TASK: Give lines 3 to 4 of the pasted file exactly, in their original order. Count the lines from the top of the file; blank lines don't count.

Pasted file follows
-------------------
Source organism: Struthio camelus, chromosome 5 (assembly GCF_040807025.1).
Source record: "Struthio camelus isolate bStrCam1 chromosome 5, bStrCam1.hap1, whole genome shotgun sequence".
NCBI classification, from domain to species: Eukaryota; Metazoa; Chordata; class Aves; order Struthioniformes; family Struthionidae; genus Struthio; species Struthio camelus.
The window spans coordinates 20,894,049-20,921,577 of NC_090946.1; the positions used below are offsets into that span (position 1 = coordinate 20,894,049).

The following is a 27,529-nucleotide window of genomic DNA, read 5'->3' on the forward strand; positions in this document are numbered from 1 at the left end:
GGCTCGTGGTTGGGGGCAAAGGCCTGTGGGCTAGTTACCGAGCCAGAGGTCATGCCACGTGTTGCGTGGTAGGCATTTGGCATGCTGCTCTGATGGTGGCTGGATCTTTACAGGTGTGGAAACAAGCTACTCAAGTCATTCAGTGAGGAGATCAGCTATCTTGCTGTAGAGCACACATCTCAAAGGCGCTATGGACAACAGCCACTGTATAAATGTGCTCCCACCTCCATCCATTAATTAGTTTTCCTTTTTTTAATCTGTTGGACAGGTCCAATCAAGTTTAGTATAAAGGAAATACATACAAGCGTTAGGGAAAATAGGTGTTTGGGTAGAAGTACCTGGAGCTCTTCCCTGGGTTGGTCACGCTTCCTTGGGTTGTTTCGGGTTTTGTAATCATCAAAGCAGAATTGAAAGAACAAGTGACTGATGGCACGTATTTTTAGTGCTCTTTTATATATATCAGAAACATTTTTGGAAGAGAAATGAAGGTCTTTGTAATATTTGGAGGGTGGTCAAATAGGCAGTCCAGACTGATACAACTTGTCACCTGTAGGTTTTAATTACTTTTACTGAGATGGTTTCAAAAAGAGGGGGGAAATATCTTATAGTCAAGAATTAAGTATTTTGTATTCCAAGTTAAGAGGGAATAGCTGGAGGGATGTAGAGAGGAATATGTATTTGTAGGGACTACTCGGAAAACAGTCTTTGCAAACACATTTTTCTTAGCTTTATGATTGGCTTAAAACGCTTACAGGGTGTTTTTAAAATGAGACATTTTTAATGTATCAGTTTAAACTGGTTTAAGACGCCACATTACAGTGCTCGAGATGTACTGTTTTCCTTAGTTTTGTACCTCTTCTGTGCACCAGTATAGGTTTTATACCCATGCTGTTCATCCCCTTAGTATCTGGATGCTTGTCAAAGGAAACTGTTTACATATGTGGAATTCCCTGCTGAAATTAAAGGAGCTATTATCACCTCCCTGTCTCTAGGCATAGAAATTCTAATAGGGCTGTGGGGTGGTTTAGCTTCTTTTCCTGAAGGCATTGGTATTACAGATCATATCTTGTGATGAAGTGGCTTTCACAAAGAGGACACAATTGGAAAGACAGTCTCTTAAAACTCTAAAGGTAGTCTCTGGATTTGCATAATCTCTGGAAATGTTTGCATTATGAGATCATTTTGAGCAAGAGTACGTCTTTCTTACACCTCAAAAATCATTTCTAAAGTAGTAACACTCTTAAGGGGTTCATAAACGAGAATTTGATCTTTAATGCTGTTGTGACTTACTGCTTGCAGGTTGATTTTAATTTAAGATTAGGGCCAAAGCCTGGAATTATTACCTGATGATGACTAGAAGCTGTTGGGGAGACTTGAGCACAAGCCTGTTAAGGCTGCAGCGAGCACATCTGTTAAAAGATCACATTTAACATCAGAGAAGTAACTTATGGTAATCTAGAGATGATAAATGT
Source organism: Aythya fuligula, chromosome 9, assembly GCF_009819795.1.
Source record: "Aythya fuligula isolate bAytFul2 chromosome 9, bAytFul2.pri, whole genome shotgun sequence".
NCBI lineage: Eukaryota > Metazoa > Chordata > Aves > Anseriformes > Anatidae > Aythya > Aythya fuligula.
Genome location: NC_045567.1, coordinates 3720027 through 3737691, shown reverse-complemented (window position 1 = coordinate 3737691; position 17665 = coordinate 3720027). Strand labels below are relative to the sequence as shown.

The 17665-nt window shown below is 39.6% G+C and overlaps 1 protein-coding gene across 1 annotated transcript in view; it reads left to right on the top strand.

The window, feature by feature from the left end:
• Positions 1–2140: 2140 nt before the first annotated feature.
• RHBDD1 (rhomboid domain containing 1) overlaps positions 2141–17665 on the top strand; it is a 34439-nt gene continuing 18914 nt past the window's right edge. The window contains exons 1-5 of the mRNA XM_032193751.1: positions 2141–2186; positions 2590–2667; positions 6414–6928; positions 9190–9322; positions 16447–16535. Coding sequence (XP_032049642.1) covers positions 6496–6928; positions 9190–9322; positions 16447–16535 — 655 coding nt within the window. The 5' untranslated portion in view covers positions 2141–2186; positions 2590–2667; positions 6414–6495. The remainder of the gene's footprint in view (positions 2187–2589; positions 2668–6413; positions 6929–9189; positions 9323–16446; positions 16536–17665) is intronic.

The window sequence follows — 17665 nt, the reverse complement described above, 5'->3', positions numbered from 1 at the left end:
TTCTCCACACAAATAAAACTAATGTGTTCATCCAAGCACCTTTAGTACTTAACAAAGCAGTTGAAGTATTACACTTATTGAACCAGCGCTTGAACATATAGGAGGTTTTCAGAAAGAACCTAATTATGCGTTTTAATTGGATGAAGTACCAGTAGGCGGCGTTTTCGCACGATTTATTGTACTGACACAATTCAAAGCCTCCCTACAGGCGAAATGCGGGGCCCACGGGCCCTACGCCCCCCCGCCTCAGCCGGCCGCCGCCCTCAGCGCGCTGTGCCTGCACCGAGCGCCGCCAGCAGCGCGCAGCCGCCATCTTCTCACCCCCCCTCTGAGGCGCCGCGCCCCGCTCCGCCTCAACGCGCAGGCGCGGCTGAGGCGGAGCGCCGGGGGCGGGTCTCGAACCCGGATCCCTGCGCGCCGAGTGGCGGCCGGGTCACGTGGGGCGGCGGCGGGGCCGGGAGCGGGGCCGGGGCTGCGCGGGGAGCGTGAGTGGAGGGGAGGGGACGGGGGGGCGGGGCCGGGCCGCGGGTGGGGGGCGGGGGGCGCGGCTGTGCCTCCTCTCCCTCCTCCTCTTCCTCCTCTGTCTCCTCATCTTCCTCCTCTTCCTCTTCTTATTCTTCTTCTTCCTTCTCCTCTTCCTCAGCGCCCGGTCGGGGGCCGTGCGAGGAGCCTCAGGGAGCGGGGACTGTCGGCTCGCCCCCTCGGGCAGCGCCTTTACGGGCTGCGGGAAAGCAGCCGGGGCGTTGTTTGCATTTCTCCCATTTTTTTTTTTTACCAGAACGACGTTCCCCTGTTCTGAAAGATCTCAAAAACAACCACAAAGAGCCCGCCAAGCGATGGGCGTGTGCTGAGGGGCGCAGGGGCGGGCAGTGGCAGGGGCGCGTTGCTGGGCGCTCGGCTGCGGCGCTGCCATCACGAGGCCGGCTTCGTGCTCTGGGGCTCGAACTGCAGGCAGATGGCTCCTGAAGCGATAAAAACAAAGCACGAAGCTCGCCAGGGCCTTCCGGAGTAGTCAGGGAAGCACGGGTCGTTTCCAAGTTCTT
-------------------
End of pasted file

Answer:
NCBI classification, from domain to species: Eukaryota; Metazoa; Chordata; class Aves; order Struthioniformes; family Struthionidae; genus Struthio; species Struthio camelus.
The window spans coordinates 20,894,049-20,921,577 of NC_090946.1; the positions used below are offsets into that span (position 1 = coordinate 20,894,049).